Offline Web browsing and saving Web pages

You may already have used Cmd + S (Ctrl + S under Windows) to save the current page in your desktop browser. Well, you can do the same on your iDevice! In this article-tutorial, I show you how. (The current article is, basically, Part II of my previously-published article on Web content filtering on iDevices.)

First and foremost, there are two main usage cases, depending on whether you want to save an entire site or page structure (so that you can follow the article and other links on it when saved) or just the current one. Let's start with the former.

1. Saving entire sites / page links (as opposed to saving the current page only)

As far as the former is concerned, you may already have heard of  the well-known “Wget” utility for most desktop operating systems. I'm happy to announce it's available for both lovers of the command line (for jailbroken devices only, obviously) and AppStore users, the latter more resembling the desktop graphical user interface offered for the Mac by the excellent, free(!) CocoaWget.

1.1 Command-line wget (jailbreak only; free)

The former (the jailbreak utility) is a free download. To use it on iOS4+, remember to use the compatible MobileTerminal (dedicated article). After installing, you'll already be able to access it from MobileTerminal.

It works just great. An example screenshot using the -r (recursive) and -l2 (two-level link following) parameters, showing the download of (the command denoted by a red rectangle):

(as usual, click the images for full-sized, original-quality shots!)

1.2 SiteSucker (AppStore; $2)

This app is most probably a Wget with a graphical front-end and not requiring a jailbreak. It behaved pretty well in my tests and also has a built-in viewer, which works just great with the saved pages. (Unfortunately, the latter isn't that common with wget-saved pages. For example, GoodReader, probably the best, most versatile and cost-effective all-in-one ebook / document / multimedia reader / player, isn't able to follow the links (that is, local directory paths) of saved documents, even if it would be possible. (After transferring, for example after ZIPping up, the output of wget to GoodReader and decompressing it first.))


(page download in progress)

(a setting screen (of the many) – as you can see, wget options can also be set here)

2. Saving the current page (with resources)

If you don't need to keep the links in a page clickable, you have even better choices.

2.1 WebOffline  (jailbreak only!)

If you prefer to stay with Safari, you will need to jailbreak for any kind of full, local page save. Then, purchase (it isn't expensive: only costs $1.50) WebOffline from Cydia.

It'll add itself to the Action menu of the browser. You only need to tap the “Save for offline” button:

You can, then, access the pages from not only directly in the file system, but also inside Safari itself (Bookmarks > Saved Pages), as is also shown in the following screenshot:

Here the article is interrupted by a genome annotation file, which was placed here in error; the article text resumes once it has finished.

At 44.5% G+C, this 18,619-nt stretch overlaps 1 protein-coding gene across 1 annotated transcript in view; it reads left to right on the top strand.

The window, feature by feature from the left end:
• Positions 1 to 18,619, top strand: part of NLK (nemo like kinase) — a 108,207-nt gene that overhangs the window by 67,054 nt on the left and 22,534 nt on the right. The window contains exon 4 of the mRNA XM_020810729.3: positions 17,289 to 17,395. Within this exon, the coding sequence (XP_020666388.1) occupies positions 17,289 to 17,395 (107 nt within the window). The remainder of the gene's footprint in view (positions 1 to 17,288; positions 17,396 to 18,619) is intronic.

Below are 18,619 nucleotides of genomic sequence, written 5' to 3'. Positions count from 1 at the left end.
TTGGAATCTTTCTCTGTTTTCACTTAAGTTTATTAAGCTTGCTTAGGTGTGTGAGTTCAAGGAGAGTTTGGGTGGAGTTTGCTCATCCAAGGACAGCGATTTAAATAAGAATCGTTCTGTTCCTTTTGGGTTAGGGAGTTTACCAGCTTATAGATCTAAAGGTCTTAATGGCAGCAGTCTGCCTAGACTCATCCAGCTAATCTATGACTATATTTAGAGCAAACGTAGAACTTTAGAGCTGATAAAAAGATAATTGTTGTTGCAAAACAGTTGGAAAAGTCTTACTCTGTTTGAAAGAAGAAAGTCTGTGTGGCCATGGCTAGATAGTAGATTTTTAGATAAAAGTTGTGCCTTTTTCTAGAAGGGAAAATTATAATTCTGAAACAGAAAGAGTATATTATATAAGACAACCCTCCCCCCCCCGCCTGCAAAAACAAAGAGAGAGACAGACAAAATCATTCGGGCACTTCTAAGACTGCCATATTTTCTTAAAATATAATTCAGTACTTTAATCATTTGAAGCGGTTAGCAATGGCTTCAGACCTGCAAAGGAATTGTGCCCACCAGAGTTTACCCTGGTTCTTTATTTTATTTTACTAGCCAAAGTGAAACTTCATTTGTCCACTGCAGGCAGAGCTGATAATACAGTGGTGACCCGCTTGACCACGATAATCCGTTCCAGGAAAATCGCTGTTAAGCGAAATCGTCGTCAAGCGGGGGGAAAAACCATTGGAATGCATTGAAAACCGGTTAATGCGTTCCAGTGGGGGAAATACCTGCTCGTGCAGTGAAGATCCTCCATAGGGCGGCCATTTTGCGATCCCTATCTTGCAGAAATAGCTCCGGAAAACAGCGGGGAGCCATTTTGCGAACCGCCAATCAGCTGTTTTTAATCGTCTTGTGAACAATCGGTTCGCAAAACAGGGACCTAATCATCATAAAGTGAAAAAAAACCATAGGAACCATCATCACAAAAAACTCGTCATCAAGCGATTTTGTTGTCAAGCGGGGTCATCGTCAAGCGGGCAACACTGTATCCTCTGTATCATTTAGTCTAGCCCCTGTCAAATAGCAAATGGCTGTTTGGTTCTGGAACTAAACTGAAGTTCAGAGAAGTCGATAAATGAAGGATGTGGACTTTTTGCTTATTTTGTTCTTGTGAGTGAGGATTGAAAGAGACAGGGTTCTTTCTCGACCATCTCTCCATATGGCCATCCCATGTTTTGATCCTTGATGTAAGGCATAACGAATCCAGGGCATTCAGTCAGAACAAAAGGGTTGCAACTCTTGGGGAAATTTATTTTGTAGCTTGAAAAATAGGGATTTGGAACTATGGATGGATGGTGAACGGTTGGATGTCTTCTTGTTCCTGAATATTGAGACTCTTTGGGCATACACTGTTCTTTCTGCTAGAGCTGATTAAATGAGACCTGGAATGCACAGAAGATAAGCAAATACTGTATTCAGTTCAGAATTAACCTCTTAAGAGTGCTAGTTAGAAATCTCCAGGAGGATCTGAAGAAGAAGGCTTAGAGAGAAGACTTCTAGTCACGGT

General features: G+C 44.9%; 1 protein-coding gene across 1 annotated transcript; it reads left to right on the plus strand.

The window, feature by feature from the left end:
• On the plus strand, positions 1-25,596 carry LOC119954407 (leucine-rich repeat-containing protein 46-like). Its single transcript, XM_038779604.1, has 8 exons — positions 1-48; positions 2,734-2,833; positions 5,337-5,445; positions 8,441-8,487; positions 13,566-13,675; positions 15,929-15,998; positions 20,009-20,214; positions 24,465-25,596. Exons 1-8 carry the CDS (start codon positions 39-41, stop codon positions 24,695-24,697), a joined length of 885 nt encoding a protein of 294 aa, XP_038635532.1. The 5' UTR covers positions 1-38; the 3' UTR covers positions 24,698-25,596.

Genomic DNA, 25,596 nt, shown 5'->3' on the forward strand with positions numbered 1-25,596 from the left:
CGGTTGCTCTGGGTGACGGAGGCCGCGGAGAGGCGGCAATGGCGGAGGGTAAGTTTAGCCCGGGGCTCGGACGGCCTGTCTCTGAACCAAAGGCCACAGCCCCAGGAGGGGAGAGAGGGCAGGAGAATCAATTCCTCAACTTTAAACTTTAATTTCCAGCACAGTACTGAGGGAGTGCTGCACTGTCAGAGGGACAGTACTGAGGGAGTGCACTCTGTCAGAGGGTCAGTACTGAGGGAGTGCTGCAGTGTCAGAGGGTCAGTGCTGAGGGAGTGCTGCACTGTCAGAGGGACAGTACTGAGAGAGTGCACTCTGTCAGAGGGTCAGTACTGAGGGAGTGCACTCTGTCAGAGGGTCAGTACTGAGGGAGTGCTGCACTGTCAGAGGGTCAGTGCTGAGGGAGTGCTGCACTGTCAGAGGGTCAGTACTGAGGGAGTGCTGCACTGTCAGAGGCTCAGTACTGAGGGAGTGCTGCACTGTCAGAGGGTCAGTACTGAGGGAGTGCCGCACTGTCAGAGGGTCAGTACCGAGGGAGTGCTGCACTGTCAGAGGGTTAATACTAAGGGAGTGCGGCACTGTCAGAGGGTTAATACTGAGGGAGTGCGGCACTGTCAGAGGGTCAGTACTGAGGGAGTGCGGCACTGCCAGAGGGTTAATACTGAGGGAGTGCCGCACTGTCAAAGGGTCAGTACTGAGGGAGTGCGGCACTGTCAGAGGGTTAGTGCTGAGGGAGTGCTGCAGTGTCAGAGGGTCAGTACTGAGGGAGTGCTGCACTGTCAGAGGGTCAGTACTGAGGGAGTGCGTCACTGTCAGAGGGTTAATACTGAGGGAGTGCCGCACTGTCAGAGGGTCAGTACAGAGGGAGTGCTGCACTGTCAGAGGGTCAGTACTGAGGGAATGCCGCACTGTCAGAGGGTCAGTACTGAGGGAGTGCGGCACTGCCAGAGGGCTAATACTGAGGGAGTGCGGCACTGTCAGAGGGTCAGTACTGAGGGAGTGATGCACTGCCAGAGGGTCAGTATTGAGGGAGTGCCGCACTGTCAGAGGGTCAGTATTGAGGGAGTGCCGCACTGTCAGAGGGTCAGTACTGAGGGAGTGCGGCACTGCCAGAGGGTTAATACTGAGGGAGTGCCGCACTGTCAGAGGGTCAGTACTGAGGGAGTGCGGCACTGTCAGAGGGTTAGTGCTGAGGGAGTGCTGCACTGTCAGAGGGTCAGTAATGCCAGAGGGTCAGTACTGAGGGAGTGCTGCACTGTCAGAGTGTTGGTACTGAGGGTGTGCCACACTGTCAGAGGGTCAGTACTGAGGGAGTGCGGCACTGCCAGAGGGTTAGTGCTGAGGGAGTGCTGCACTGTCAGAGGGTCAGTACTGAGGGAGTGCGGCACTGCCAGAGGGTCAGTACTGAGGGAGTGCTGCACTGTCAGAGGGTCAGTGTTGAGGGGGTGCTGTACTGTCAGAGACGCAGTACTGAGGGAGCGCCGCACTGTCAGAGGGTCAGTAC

Compared to iCab Mobile's approach (see below, 2.2), it always overwrites the previous back ups of the same page (same URL). This may be a problem in some cases - for example, you'd like to save the state of the main page of a Website several times to save the then-current content and don't want to delete the previous backups. In these cases, use iCab instead, which always adds a(n increased) counter to the saved .webarchive files as can be seen in the following screenshot (note the red ovals!):

Incidentally, this shot also shows a problem common with both iCab's and  WebOffline's saving: with certain pages (even ones using Western-European languages), these two apps don't (necessarily) restore the (non-English) character encoding. This is why the (Finnish) ä and ö letters are completely messed up in the offline-read pages. Nevertheless, if you explicitly set the character encoding in your desktop browser (after transferring the .webarchive files to there), these backup files, produced by both tools, will be perfectly readable.

2.2 iCab Mobile (AppStore; link)

iCab Mobile is without doubt the best third-party AppStore (meaning no jailbreaking is required) web browser for iOS (unless you absolutely need to save a lot of bandwidth and, therefore, must use Opera Mini). It also has excellent, as with the just-discussed WebOffline, full page (the current page, with all the resources, are saved in the same .webarchive file) saving capabilities.

Page saving needs to be invoked via the Action menu > Save Page (Downloads). You can redisplay the saved pages through the Downloads menu.

As has already been explained in Section 2.1, it doesn't overwrite the previously-saved pages of the same URL, which, in my opinion, is a big advantage over WebOffline.

UPDATE (06/08/2012):  WebOffline has just been made (as of version 1.1.2) iPad 3-compliant.

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Author Details

Author Details

Werner Ruotsalainen

<p>Werner Ruotsalainen is an iOS and Java programming lecturer who is well-versed in programming, hacking, operating systems, and programming languages. Werner tries to generate unique articles on subjects not widely discussed. Some of his articles are highly technical and are intended for other programmers and coders.</p>
<p>Werner also is interested in photography and videography. He is a frequent contributor to not only mobile and computing publications, but also photo and video forums. He loves swimming, skiing, going to the gym, and using his iPads. English is one of several languages he speaks.</p>